New York City residents lucky enough to have three full days off this week can now share in the joy and wonderment to be experienced at this month’s Old School Kung Fu Fest to be held at the Anthology Film Archive. Now in its second year, the events will be hosted by Subway Cinema and The New York Asian Film Festival in conjunction with the Hong Kong Economic and Trade Office and The Korea Society, with a total of nine films, guest speakers and an artists’ poster exhibit paying tribute to legendary late great kung fu cinema auteur Lau Kar-Leung.
THE 36th CHAMBER OF SHAOLIN (aka MASTER KILLER) 少林卅六房
The movie that cracked the genre in half, 36th Chamber is king of the kung fu films — everyone references it, everyone steals from it, but it still holds up today. LKL’s god-brother, Gordon Liu, plays a kid in Manchu-occupied China who gets his entire family killed by the Manchus because he is an idiot. With nowhere else to go, he flees to the Shaolin Temple, and begs them to train him for revenge. Training involves mastering 35 chambers, each teaching a different discipline, and as he conquers them one-by-one the Buddhist philosophy behind Shaolin kung fu opens his third eye to enlightenment. The training sequence is a stock martial arts movie setpiece, but in the hands of LKL it expands into an hour-long, genius-level, cinematic tone poem on how discipline, focus, commitment, and willpower can save you from yourself.
CANTON VIPER 毒蛇 / 광동살무사
A Korean martial arts movie as raw as steak tartare, CANTON VIPER features “king of kicks” and taekwondo Grandmaster Hwang Jang-lee in the role of a formidable anti-hero struggling with revenge and redemption. In pure Korean tradition, the film wastes no time and throws us right in the midst of an epic showdown between Hwang, the villain of the tale, and 100 swordsmen, whose bodies he proceeds to fling around the Chinese landscape and straight into hell. Exhausted and injured after the carnage, Hwang unknowingly take refuge with the wife and son of a dead foe. Soon, their affections tempt him into changing his bad guy ways. Sadly, a league of kung fu masters is determined to punish him for his sins. Perfectly poised between drama and deadly action, CANTON VIPER is truly one-of-a-kind. Presented and unleashed for the first time in the unsuspecting West!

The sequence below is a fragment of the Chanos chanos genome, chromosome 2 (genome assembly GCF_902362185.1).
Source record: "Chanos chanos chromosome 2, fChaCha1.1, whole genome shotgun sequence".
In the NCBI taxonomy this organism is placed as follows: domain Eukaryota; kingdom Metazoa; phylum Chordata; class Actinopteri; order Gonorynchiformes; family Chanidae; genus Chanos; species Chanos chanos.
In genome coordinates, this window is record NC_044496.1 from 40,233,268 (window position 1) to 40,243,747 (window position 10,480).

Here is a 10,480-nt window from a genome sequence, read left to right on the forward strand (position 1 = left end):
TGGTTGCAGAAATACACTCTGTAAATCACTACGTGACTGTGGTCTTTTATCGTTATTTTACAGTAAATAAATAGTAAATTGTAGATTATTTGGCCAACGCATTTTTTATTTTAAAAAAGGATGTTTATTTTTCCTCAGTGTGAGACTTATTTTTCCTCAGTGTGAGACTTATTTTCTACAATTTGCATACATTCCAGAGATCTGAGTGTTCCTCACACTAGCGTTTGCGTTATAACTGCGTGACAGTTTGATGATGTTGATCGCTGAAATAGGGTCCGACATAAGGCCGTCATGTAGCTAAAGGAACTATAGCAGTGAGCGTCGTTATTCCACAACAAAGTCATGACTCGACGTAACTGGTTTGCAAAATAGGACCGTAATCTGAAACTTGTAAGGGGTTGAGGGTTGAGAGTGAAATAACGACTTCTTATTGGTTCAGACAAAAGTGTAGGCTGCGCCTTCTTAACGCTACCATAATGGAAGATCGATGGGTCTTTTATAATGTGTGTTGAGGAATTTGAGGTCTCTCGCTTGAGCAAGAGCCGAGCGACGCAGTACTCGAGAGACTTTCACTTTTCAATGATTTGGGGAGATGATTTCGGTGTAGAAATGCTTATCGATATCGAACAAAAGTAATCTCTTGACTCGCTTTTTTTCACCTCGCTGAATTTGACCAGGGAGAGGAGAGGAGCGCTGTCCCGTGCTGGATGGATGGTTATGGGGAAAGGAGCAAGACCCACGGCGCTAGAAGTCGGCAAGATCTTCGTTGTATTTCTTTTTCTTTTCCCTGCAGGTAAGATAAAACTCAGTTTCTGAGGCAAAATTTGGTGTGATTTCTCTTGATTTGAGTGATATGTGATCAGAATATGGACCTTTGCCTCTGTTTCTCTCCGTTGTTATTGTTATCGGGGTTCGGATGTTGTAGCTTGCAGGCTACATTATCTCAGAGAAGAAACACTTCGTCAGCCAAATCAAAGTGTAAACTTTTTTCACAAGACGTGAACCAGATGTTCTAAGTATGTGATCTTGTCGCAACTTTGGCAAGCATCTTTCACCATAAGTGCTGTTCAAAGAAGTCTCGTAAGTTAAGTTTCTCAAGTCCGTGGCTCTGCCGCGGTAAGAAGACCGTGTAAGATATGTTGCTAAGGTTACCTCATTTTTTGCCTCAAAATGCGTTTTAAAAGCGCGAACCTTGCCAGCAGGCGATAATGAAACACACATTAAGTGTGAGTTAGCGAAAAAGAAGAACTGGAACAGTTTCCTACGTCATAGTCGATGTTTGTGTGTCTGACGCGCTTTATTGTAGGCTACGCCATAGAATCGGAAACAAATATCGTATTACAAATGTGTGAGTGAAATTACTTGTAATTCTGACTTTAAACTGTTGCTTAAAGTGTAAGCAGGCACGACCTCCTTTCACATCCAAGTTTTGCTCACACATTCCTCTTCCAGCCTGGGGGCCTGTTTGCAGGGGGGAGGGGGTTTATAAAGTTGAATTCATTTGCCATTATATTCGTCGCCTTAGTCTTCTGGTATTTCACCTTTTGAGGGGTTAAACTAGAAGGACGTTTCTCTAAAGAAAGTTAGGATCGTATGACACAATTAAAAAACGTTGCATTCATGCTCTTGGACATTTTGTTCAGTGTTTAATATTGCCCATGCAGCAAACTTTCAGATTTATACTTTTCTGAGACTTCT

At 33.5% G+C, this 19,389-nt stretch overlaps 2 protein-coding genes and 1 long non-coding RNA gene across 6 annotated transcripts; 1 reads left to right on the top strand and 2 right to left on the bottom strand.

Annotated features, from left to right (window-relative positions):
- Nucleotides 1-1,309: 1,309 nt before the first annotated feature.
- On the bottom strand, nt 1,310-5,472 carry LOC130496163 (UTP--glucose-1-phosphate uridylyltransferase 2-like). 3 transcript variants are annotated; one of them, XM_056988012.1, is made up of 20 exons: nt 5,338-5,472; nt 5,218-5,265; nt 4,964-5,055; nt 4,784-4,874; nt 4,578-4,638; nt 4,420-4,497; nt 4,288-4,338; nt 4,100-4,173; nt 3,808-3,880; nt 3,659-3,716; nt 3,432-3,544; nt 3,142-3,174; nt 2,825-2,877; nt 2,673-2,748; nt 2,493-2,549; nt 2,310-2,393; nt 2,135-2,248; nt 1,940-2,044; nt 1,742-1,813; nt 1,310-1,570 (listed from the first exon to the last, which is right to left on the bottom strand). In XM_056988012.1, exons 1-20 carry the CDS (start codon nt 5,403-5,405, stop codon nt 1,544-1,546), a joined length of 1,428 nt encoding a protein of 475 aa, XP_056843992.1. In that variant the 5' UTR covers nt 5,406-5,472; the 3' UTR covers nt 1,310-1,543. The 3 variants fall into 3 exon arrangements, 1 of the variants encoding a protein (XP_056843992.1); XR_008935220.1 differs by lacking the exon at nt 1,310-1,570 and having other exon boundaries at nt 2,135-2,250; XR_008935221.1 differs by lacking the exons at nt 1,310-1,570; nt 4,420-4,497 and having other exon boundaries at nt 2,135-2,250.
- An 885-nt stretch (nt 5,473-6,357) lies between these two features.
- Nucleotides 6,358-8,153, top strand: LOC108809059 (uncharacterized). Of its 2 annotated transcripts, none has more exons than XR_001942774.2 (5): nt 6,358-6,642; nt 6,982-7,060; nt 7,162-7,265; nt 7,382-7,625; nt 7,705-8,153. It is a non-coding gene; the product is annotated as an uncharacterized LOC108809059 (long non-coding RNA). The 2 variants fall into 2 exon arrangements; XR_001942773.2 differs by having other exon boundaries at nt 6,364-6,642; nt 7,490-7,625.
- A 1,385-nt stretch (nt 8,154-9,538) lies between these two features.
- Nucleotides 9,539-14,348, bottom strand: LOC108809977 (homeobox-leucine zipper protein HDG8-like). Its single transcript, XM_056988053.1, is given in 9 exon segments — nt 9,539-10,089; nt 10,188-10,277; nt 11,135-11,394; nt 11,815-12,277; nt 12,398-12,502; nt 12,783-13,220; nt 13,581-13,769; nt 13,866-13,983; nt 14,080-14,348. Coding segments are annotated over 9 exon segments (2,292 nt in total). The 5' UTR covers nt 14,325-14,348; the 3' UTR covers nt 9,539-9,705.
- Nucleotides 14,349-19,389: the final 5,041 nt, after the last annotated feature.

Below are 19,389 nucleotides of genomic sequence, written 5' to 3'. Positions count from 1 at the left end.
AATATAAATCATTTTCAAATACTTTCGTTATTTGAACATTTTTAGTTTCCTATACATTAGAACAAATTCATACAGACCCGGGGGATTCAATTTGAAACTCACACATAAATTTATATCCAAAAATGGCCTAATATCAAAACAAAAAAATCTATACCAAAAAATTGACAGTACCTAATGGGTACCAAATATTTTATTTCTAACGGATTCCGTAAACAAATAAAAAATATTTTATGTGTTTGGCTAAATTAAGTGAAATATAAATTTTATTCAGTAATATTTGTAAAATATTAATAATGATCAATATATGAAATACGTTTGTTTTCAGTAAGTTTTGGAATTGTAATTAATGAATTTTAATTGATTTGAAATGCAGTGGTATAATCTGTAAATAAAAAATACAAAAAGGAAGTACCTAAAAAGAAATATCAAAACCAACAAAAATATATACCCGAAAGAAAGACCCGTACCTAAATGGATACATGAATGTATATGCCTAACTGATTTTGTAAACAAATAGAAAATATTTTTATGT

CHALLENGE OF THE MASTERS 陸阿采與黃飛鴻
Appearing in over 100 films before 1976, Wong Fei-hung, the real-life martial arts master and avatar of Confucian virtue, was always depicted onscreen as a pompous stiff. But in Lau Kar-leung’s second film, he was recast as a bratty street punk whose dad won’t let him learn kung fu because then he’ll be an even bigger pain in the ass. An injection of youthful energy, this flick comes straight from the heart. LKL’s dad was a student of Wong Fei-hung’s student, so this family affair pays tribute to Wong’s real-life legacy. Lau himself plays a criminal on the run, his brother, Lau Kar-wing, plays a cop who’s after him, and his god-brother, Gordon Liu, plays the brash Wong Fei-hung. Full of high energy mayhem, it’s the first martial arts movie to focus on respecting your enemy, not just kicking his ass.
DIRTY HO 爛頭何
One of the best titles ever to grace a movie poster comes attached to one of the most sophisticated kung fu movies ever made. The Qing Prince (Gordon Liu) is traveling the country incognito, tasting wine, fondling antiques, and relaxing in brothels. While brothel-relaxing he gets in a scrap with a loud-mouthed conman, Ho (Wong Yue), and forces the punk to become his reluctant servant. This comes in handy when a series of assassins are dispatched to ensure the Prince never returns to the imperial palace. Shakespearean in scope, this flick is a series of secret duels between the Prince and the killers, all taking place in public but disguised as wine tastings and genteel social encounters. LKL reaches dizzying heights of physical invention, and the movie becomes an ever-expanding series of jaw-dropping duels leading to an arrow studded showdown in a sound stage wasteland.